I recently turned twenty, so I’ve been spending a lot of time (some may say too much) ruminating on adolescence. As a child, I was fascinated by representations of the cool adolescent girl. The day I picked up a copy of the Just Nikki catalogue at Claire’s Accessories in the Willow Grove mall with my mother and grandmother will be forever seared in my consciousness. Each page was filled with carefree teenage girls wearing space dye sweaters and cargo pants. I was hooked.
Every time Just Nikki came in the mail, I’d excitedly flip through it over and over and think about how cool those girls seemed. They seemed so far removed from me, but at the same time, I thought I would magically morph into one of these cheerful beacons of late 90s fashion as soon as I possessed the all-important “-teen” suffix. Just Nikki inspired me to make my first collage- a big piece of white board on which smiling girls in crop tops appear as though in suspended animation.
I still make collages, and I’m still fascinated by this girlish imagery. I remember the girls in Just Nikki often had exposed bra straps, so I started adding visible straps to my drawings of girls. I can’t write about the formulation of my teenage ideal without talking about exposed bra straps and Just Nikki. To grade school me, they signified a whole different world - one of carefree sophistication and self-possession.
All of this inevitably leads to Rayanne, the earlier-nineties, more obviously “bad” version of the Just Nikki American teen dream girl. Much has been said about Rayanne’s fabulously 90s, mismatched fashion choices, but the strong attachment My So-Called Life fans feel to her goes beyond the aesthetic. Tellingly, Rayanne often embraces (even at school!) the look of an unbuttoned plaid shirt tossed carelessly over an exposed bra. The intangible, yet instantly recognizable aura of the cool girl manifests itself in this attitude. The teen catalogs that were so important to my youth sanitized this look, compacting it into something safe and accessible. Unlike the Just Nikki girls, Rayanne wasn’t meant to be idealized, and we both loved and hated her for that. On the one hand, her casually exposed bras and ripped jeans were an aesthetic reminder of the undone artiness so many high school girls yearn for. On the other, Rayanne had her own share of drama. An absent father, substance abuse, mean girl moments which hurt because they are such a real part of every girl’s life - all of these things added depth to our beloved saint of pre-Just Nikki coolness.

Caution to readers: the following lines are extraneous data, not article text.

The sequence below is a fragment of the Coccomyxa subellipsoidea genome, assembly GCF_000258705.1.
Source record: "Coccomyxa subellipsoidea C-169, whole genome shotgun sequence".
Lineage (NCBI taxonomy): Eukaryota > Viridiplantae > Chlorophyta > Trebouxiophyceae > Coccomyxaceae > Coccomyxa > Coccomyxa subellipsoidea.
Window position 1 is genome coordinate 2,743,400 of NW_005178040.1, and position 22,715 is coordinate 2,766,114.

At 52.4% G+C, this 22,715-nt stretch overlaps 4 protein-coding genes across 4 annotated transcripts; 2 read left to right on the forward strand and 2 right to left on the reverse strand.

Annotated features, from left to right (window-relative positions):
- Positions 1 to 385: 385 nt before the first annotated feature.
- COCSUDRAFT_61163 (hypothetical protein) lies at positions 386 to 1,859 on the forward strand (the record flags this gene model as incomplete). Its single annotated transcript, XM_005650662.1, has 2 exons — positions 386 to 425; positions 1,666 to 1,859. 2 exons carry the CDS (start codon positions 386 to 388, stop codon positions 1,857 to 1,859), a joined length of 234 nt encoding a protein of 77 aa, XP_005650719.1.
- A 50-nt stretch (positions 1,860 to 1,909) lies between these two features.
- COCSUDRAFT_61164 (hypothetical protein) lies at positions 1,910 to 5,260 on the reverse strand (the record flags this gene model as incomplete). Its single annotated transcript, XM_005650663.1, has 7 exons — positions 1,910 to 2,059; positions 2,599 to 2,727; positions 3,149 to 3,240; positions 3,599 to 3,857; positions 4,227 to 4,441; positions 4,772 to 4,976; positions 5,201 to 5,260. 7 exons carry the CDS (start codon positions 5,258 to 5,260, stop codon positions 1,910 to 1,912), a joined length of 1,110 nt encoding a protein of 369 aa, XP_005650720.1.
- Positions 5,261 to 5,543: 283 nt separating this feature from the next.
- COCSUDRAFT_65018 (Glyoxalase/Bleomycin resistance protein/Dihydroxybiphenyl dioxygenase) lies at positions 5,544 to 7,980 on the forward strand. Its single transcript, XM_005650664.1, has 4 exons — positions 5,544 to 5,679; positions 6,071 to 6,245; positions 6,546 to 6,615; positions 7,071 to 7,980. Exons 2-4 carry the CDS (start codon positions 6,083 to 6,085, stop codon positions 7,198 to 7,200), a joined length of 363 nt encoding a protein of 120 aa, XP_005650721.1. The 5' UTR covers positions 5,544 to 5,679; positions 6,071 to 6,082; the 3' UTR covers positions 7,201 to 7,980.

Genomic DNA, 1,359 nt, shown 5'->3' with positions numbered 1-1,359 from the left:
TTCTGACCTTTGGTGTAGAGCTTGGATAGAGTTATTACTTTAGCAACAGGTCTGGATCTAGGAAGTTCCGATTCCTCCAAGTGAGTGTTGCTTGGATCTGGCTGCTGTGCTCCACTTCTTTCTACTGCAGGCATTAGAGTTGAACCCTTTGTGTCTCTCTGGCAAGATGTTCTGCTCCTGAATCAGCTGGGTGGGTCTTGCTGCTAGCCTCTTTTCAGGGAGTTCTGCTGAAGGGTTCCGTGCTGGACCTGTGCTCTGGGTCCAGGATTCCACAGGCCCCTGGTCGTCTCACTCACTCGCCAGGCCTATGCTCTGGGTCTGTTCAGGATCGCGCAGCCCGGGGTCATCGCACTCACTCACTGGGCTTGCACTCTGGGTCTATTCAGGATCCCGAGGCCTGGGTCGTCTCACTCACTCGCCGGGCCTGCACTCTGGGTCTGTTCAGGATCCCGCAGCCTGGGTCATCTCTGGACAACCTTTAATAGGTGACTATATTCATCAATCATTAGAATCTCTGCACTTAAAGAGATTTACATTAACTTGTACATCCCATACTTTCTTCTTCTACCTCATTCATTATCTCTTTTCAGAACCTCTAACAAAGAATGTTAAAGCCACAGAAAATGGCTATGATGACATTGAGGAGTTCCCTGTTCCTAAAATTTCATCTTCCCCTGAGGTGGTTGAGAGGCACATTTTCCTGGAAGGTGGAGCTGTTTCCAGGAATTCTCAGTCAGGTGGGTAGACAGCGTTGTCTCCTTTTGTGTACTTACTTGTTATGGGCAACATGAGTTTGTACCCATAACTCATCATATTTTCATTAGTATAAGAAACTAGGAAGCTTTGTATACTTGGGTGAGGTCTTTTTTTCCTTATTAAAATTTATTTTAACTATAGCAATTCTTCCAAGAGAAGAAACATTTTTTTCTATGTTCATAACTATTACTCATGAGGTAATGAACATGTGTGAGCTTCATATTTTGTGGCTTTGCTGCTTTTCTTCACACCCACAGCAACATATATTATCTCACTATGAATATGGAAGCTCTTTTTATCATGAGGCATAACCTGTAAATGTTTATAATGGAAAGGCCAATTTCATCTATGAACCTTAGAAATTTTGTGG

One of the most poignant things about Rayanne was her relationship with her mother. Amber, a lively, hippieish woman who fills her home with beaded curtains and tarot cards, is, appropriately, played by noted cool girl Patti D’Arbanville. Rayanne’s relationship with her mom is surprisingly nuanced, considering it exists within the confines of a TV drama. From the way she affectionately refers to her daughter as “Rayni,” to her dinners made of appetizers and desserts, Amber is every inch the perfectly lovable and eccentric mother.
Thinking of Rayanne in comparison to Just Nikki, I can’t help but wonder about the interior lives of these girls of the printed page. Did the cheerful blonde in baggy pants and an off the shoulder striped shirt have a fun hippie mom, like Rayanne did? Or did she live the more typical, protected suburban existence, which a wayward gal like Angela longed to get away from? In her moody interior monologues (which sound alarmingly like mine, and those of so many other teen girls, I’m sure) Angela would endlessly ponder the thoughts of others. When we think about Angela’s musings, we come to understand the appeal of Rayanne and her sunny late 90s counterparts. As we watch Rayanne, we wonder about her. Whether we question how she decided to unbutton a certain number of buttons or wear a specific kooky accessory with a certain outfit, or go deeper, pondering her family life and emotional makeup, she possesses an undeniable mystique.
So too do the Just Nikki girls. Their intangible late-90s cool is forever preserved in the fragments of my collage. I look at the collage now, over half my life later, and I still yearn to be that carefree, fun-loving girl, though all the while, I lose myself in wondering about their interior lives. When I looked at the Just Nikki catalog as a girl, I was a baby Angela, forming early definitions which would come to shape me forever. Fittingly, the girls I idolized were Rayannes - cool and carefree, but at the same time filled with mystery.
Abbey Bender blogs at abbeyeliza.blogspot.com. She lives in New York and has sizeable collections of hosiery and 70s magazines (mostly Seventeen and Glamour). She studies Literature and Cinema Studies and is disappointed by the general lack of Just Nikki pictures on the internet.